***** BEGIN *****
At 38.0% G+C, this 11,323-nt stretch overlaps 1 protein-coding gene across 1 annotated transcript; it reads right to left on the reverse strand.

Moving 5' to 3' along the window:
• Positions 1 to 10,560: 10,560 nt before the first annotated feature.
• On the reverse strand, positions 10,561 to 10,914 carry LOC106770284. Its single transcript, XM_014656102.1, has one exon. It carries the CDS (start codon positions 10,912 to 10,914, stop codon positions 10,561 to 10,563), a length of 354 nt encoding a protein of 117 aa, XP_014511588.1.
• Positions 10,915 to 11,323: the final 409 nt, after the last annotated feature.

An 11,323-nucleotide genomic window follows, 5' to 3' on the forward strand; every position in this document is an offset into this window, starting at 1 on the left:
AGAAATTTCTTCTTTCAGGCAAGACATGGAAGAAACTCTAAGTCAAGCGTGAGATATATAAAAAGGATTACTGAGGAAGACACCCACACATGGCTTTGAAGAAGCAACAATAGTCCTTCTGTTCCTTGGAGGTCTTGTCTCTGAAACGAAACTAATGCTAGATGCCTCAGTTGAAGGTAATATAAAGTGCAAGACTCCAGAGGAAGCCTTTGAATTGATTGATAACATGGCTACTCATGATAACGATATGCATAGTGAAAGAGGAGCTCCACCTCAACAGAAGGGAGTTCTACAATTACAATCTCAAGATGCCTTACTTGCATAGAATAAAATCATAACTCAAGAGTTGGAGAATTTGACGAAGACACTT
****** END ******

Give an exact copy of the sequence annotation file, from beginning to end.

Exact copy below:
At 38.0% G+C, this 11,323-nt stretch overlaps 1 protein-coding gene across 1 annotated transcript; it reads right to left on the reverse strand.

Moving 5' to 3' along the window:
• Positions 1 to 10,560: 10,560 nt before the first annotated feature.
• On the reverse strand, positions 10,561 to 10,914 carry LOC106770284. Its single transcript, XM_014656102.1, has one exon. It carries the CDS (start codon positions 10,912 to 10,914, stop codon positions 10,561 to 10,563), a length of 354 nt encoding a protein of 117 aa, XP_014511588.1.
• Positions 10,915 to 11,323: the final 409 nt, after the last annotated feature.

An 11,323-nucleotide genomic window follows, 5' to 3' on the forward strand; every position in this document is an offset into this window, starting at 1 on the left:
AGAAATTTCTTCTTTCAGGCAAGACATGGAAGAAACTCTAAGTCAAGCGTGAGATATATAAAAAGGATTACTGAGGAAGACACCCACACATGGCTTTGAAGAAGCAACAATAGTCCTTCTGTTCCTTGGAGGTCTTGTCTCTGAAACGAAACTAATGCTAGATGCCTCAGTTGAAGGTAATATAAAGTGCAAGACTCCAGAGGAAGCCTTTGAATTGATTGATAACATGGCTACTCATGATAACGATATGCATAGTGAAAGAGGAGCTCCACCTCAACAGAAGGGAGTTCTACAATTACAATCTCAAGATGCCTTACTTGCATAGAATAAAATCATAACTCAAGAGTTGGAGAATTTGACGAAGACACTT